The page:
Corresponding author

Correspondence to Philippe Ryvlin.

Ethics declarations

Ethics approval and consent to participate

Ethics Committee approval from each country of the HCP that answered the survey was deemed unnecessary according to the International Ethical Guidelines for Health-related Research Involving Humans (CIOMS, Geneva 2016), since no data from any patient was collected. Results analysed in this manuscript come from a survey among European GPs intended to gather their opinion on chronic migraine management. The survey was performed following the European General Data Protection Regulation. All survey participants gave their written consent to analyse their answers anonymously. The anonymity of the participants was secured as all answers were aggregated before their analysis.

Consent for publication

Not applicable.

Competing interests

Dr. Ryvlin reports personal fees from Novartis, during the conduct of the study and personal fees from Eli Lilly and Novartis outside the submitted work.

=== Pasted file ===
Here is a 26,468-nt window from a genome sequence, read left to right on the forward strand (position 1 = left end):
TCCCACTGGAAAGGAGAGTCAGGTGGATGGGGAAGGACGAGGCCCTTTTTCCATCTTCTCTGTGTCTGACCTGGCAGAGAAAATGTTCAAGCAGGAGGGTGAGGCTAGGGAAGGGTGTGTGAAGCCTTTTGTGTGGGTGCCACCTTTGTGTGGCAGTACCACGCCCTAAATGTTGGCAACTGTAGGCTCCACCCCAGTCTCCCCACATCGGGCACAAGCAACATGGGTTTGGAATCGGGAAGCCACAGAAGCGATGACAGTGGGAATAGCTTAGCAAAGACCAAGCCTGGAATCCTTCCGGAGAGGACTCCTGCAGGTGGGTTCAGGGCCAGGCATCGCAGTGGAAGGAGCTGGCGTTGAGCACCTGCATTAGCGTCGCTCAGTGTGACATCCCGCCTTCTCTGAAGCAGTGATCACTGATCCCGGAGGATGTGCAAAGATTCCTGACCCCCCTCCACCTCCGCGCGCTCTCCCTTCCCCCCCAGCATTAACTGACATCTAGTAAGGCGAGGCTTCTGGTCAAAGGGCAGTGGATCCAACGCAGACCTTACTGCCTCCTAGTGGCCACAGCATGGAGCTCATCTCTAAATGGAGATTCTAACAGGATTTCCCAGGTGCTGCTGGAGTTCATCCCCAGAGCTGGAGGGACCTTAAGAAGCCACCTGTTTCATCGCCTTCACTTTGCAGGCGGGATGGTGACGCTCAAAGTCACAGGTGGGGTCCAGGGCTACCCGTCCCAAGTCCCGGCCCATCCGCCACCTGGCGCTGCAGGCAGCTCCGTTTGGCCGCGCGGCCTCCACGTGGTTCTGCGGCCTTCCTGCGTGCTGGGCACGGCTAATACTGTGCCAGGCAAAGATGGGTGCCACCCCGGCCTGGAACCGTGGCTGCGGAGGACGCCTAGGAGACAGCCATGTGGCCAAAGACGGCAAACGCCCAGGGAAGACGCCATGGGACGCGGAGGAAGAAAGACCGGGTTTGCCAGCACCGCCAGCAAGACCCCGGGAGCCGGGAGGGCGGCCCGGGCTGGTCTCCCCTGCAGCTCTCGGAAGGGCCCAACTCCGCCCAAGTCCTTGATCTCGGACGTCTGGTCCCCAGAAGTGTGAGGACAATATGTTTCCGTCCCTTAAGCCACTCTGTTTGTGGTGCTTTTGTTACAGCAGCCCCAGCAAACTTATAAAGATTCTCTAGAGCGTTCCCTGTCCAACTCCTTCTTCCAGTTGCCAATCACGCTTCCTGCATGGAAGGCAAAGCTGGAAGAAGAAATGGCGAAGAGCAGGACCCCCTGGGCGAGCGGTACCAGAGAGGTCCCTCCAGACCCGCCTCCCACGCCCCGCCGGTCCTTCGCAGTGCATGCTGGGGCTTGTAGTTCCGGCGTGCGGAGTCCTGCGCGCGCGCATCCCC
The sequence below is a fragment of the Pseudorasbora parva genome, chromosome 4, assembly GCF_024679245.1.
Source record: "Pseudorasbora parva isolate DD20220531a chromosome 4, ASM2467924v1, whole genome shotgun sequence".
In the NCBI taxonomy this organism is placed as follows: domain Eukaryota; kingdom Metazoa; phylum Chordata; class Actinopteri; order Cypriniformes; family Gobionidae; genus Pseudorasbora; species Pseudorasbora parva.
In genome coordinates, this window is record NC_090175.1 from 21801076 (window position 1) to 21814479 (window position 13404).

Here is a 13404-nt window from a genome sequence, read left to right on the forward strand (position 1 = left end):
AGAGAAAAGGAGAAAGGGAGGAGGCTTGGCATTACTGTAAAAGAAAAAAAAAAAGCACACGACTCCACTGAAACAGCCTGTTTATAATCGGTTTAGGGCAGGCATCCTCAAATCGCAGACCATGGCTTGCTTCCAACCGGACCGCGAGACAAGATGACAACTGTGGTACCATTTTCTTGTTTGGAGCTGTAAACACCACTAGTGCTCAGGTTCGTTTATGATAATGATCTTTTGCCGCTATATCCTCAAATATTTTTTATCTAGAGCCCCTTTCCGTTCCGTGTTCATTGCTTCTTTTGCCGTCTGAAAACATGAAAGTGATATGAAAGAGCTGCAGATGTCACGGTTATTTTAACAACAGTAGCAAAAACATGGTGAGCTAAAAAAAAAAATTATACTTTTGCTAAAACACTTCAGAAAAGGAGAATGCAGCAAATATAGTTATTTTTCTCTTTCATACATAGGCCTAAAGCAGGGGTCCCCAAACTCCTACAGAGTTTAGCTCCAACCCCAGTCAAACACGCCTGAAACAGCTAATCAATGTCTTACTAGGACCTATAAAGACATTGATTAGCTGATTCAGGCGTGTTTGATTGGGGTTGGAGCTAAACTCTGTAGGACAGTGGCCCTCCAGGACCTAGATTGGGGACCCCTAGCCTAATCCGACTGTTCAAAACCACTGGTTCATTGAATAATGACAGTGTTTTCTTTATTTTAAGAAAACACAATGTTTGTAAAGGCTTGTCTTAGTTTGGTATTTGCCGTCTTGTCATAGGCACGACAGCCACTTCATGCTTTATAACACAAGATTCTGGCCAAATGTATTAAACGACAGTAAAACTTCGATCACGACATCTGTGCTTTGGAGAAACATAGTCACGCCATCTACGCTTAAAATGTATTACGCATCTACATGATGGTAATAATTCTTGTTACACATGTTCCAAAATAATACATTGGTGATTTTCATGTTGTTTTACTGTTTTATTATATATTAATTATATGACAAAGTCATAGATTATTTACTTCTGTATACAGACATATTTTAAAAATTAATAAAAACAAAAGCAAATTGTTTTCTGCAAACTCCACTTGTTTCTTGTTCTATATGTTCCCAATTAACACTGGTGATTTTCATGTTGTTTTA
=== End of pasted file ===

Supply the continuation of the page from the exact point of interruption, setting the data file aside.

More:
Dr. Skorobogatykh reports personal fees from Novartis during the conduct of the study; and personal fees from Novartis and Teva, outside the submitted work.

Dr. Negro reports personal fees from Novartis during the conduct of the study, and personal fees from Allergan, Eli Lilly and Teva, outside the submitted work.

Dr. Sanchez-De La Rosa reports he is an employee and stakeholder of Novartis Pharma AG.

Dr. Israel-Willner has nothing to disclose.

Dr. Sundal reports personal fees from Novartis, during the conduct of the study and personal fees from Allergan, outside the submitted work.